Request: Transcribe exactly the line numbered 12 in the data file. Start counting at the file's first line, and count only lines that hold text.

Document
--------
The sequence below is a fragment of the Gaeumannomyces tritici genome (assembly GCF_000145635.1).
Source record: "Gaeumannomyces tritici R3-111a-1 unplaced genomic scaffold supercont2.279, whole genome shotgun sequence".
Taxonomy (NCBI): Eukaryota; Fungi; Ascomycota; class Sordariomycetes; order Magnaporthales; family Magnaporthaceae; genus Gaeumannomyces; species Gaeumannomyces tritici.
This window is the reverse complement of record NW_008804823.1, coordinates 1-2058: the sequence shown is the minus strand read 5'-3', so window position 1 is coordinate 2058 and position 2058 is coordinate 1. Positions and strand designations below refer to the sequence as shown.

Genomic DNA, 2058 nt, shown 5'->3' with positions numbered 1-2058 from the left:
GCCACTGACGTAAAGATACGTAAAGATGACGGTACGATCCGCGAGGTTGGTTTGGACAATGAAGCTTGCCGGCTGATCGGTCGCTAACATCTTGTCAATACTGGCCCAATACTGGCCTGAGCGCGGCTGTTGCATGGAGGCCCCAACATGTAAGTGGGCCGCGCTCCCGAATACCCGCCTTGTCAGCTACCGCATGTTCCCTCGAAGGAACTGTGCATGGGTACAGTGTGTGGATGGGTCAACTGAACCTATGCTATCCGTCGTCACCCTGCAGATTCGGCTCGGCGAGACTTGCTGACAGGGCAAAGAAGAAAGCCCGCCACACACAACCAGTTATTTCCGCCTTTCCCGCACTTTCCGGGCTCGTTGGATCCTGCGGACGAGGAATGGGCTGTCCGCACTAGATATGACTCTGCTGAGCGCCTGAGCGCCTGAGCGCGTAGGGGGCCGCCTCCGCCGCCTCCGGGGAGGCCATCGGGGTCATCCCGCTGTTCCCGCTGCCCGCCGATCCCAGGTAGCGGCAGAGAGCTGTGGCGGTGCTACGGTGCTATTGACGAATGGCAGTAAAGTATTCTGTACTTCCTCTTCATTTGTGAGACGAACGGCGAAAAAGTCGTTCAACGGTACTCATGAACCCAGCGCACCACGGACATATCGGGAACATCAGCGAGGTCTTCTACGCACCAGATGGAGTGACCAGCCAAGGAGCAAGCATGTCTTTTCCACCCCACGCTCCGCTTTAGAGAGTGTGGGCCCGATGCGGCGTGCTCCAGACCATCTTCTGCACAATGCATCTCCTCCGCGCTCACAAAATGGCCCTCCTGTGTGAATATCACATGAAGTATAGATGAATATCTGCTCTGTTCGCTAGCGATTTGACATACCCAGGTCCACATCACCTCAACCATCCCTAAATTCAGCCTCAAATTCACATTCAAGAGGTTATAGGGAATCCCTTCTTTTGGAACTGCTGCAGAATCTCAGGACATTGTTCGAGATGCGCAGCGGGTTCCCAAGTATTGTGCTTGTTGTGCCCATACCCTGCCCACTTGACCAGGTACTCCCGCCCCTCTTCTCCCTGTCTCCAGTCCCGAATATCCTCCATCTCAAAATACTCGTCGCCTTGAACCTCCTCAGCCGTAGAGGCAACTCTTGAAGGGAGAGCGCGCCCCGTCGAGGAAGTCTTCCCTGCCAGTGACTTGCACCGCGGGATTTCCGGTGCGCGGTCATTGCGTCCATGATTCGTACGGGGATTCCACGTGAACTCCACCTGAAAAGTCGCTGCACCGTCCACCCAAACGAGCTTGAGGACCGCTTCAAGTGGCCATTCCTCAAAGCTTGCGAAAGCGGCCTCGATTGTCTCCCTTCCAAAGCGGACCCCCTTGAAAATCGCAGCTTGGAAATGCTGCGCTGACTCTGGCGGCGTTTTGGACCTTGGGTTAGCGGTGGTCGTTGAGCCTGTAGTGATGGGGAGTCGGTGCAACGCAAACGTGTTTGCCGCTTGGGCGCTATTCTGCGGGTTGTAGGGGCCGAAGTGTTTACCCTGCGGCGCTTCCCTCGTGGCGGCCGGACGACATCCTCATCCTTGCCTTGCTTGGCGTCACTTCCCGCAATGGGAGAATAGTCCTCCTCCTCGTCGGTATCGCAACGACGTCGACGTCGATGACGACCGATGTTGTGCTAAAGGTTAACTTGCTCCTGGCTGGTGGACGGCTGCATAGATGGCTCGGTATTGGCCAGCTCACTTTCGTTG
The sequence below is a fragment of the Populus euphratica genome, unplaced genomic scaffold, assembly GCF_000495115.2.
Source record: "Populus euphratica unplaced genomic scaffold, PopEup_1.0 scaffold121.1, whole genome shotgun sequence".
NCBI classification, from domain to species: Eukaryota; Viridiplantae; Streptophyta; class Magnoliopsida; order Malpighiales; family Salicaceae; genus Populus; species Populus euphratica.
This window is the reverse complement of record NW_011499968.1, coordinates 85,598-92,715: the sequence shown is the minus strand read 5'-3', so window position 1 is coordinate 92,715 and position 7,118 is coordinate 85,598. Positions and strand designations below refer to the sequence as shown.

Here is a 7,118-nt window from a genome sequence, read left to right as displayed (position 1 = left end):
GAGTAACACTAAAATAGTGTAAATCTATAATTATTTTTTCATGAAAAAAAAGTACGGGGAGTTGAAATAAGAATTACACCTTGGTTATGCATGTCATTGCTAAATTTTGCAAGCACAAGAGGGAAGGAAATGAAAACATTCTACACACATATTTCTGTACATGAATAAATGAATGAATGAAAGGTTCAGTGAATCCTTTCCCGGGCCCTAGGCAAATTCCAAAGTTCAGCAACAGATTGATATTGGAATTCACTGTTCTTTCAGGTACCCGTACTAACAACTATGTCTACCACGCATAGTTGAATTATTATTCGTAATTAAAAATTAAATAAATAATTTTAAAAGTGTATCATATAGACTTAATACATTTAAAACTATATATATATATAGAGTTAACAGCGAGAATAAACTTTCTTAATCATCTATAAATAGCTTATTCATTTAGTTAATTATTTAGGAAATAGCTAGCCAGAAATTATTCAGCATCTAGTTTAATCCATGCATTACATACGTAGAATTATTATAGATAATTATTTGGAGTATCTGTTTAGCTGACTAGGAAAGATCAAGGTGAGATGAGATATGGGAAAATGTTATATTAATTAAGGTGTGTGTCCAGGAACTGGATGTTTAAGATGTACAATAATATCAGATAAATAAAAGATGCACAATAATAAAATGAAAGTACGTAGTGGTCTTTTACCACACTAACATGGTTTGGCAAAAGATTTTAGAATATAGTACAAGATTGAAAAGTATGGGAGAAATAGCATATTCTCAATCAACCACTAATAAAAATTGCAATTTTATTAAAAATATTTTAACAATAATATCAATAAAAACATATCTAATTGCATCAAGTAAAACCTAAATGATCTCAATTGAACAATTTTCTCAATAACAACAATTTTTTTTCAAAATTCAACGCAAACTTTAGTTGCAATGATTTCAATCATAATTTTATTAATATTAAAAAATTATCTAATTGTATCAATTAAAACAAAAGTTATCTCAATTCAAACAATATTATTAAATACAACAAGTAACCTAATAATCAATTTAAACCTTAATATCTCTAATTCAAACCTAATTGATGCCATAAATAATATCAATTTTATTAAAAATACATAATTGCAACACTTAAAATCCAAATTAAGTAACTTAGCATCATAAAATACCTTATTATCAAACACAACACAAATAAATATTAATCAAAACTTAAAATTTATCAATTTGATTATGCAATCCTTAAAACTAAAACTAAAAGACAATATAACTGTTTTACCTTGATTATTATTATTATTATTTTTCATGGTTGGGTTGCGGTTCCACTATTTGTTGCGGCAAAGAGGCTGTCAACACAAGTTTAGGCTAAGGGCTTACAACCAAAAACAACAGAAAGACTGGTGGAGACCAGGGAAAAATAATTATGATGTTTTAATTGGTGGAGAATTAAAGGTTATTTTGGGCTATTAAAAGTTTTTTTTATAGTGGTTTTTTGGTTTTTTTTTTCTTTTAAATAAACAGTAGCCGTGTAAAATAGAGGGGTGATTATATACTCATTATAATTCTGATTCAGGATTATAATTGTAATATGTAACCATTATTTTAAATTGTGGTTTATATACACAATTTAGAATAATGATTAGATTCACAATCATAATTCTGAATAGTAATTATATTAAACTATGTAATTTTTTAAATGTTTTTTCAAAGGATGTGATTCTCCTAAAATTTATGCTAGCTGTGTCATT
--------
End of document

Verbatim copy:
GAGTAACACTAAAATAGTGTAAATCTATAATTATTTTTTCATGAAAAAAAAGTACGGGGAGTTGAAATAAGAATTACACCTTGGTTATGCATGTCATTGCTAAATTTTGCAAGCACAAGAGGGAAGGAAATGAAAACATTCTACACACATATTTCTGTACATGAATAAATGAATGAATGAAAGGTTCAGTGAATCCTTTCCCGGGCCCTAGGCAAATTCCAAAGTTCAGCAACAGATTGATATTGGAATTCACTGTTCTTTCAGGTACCCGTACTAACAACTATGTCTACCACGCATAGTTGAATTATTATTCGTAATTAAAAATTAAATAAATAATTTTAAAAGTGTATCATATAGACTTAATACATTTAAAACTATATATATATATAGAGTTAACAGCGAGAATAAACTTTCTTAATCATCTATAAATAGCTTATTCATTTAGTTAATTATTTAGGAAATAGCTAGCCAGAAATTATTCAGCATCTAGTTTAATCCATGCATTACATACGTAGAATTATTATAGATAATTATTTGGAGTATCTGTTTAGCTGACTAGGAAAGATCAAGGTGAGATGAGATATGGGAAAATGTTATATTAATTAAGGTGTGTGTCCAGGAACTGGATGTTTAAGATGTACAATAATATCAGATAAATAAAAGATGCACAATAATAAAATGAAAGTACGTAGTGGTCTTTTACCACACTAACATGGTTTGGCAAAAGATTTTAGAATATAGTACAAGATTGAAAAGTATGGGAGAAATAGCATATTCTCAATCAACCACTAATAAAAATTGCAATTTTATTAAAAATATTTTAACAATAATATCAATAAAAACATATCTAATTGCATCAAGTAAAACCTAAATGATCTCAATTGAACAATTTTCTCAATAACAACAATTTTTTTTCAAAATTCAACGCAAACTTTAGTTGCAATGATTTCAATCATAATTTTATTAATATTAAAAAATTATCTAATTGTATCAATTAAAACAAAAGTTATCTCAATTCAAACAATATTATTAAATACAACAAGTAACCTAATAATCAATTTAAACCTTAATATCTCTAATTCAAACCTAATTGATGCCATAAATAATATCAATTTTATTAAAAATACATAATTGCAACACTTAAAATCCAAATTAAGTAACTTAGCATCATAAAATACCTTATTATCAAACACAACACAAATAAATATTAATCAAAACTTAAAATTTATCAATTTGATTATGCAATCCTTAAAACTAAAACTAAAAGACAATATAACTGTTTTACCTTGATTATTATTATTATTATTTTTCATGGTTGGGTTGCGGTTCCACTATTTGTTGCGGCAAAGAGGCTGTCAACACAAGTTTAGGCTAAGGGCTTACAACCAAAAACAACAGAAAGACTGGTGGAGACCAGGGAAAAATAATTATGATGTTTTAATTGGTGGAGAATTAAAGGTTATTTTGGGCTATTAAAAGTTTTTTTTATAGTGGTTTTTTGGTTTTTTTTTTCTTTTAAATAAACAGTAGCCGTGTAAAATAGAGGGGTGATTATATACTCATTATAATTCTGATTCAGGATTATAATTGTAATATGTAACCATTATTTTAAATTGTGGTTTATATACACAATTTAGAATAATGATTAGATTCACAATCATAATTCTGAATAGTAATTATATTAAACTATGTAATTTTTTAAATGTTTTTTCAAAGGATGTGATTCTCCTAAAATTTATGCTAGCTGTGTCATT